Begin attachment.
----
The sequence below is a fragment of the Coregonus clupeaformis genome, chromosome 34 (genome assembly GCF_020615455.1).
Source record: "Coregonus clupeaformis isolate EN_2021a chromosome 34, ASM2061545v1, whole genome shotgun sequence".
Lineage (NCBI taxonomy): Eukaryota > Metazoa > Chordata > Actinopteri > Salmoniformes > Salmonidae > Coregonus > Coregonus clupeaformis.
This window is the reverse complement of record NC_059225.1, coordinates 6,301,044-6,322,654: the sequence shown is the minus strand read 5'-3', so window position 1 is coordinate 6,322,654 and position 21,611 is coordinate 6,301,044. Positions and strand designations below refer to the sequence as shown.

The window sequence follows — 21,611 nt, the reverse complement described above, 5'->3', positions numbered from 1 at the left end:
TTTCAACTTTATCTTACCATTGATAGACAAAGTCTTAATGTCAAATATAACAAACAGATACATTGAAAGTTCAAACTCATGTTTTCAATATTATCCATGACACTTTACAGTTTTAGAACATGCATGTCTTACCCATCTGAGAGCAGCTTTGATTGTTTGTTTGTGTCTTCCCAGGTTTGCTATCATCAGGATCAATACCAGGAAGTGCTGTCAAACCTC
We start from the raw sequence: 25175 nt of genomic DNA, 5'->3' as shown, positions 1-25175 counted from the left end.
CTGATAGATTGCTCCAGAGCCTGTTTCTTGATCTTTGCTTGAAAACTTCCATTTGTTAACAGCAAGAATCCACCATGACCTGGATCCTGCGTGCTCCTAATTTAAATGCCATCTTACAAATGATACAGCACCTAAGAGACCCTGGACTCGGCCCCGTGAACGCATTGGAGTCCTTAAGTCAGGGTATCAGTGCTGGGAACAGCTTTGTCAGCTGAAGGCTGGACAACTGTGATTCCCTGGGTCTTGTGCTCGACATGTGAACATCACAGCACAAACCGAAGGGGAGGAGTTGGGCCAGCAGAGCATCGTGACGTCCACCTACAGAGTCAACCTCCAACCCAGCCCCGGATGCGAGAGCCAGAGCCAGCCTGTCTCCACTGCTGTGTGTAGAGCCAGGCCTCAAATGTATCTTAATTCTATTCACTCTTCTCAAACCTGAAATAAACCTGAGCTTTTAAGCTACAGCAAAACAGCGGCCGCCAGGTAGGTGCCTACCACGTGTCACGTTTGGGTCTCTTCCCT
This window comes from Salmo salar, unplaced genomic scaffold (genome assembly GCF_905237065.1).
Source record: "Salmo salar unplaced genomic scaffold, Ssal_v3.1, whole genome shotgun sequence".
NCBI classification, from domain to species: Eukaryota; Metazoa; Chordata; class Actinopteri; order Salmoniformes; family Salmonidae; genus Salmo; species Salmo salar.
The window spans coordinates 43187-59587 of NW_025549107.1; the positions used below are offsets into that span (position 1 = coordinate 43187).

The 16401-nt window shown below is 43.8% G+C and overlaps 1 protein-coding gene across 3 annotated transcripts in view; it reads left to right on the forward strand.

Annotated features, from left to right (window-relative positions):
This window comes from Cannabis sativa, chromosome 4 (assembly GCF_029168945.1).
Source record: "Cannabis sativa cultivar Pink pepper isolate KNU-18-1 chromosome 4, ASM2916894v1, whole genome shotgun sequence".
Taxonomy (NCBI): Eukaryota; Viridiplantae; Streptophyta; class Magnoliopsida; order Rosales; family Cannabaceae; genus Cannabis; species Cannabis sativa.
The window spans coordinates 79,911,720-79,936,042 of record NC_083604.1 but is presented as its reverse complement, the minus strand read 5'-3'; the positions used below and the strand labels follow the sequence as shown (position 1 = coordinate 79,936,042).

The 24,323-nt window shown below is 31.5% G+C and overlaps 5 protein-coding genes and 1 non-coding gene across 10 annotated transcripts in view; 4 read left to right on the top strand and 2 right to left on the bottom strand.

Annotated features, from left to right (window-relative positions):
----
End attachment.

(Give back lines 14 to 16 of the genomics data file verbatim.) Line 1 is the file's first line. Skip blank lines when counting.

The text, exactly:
Annotated features, from left to right (window-relative positions):
This window comes from Cannabis sativa, chromosome 4 (assembly GCF_029168945.1).
Source record: "Cannabis sativa cultivar Pink pepper isolate KNU-18-1 chromosome 4, ASM2916894v1, whole genome shotgun sequence".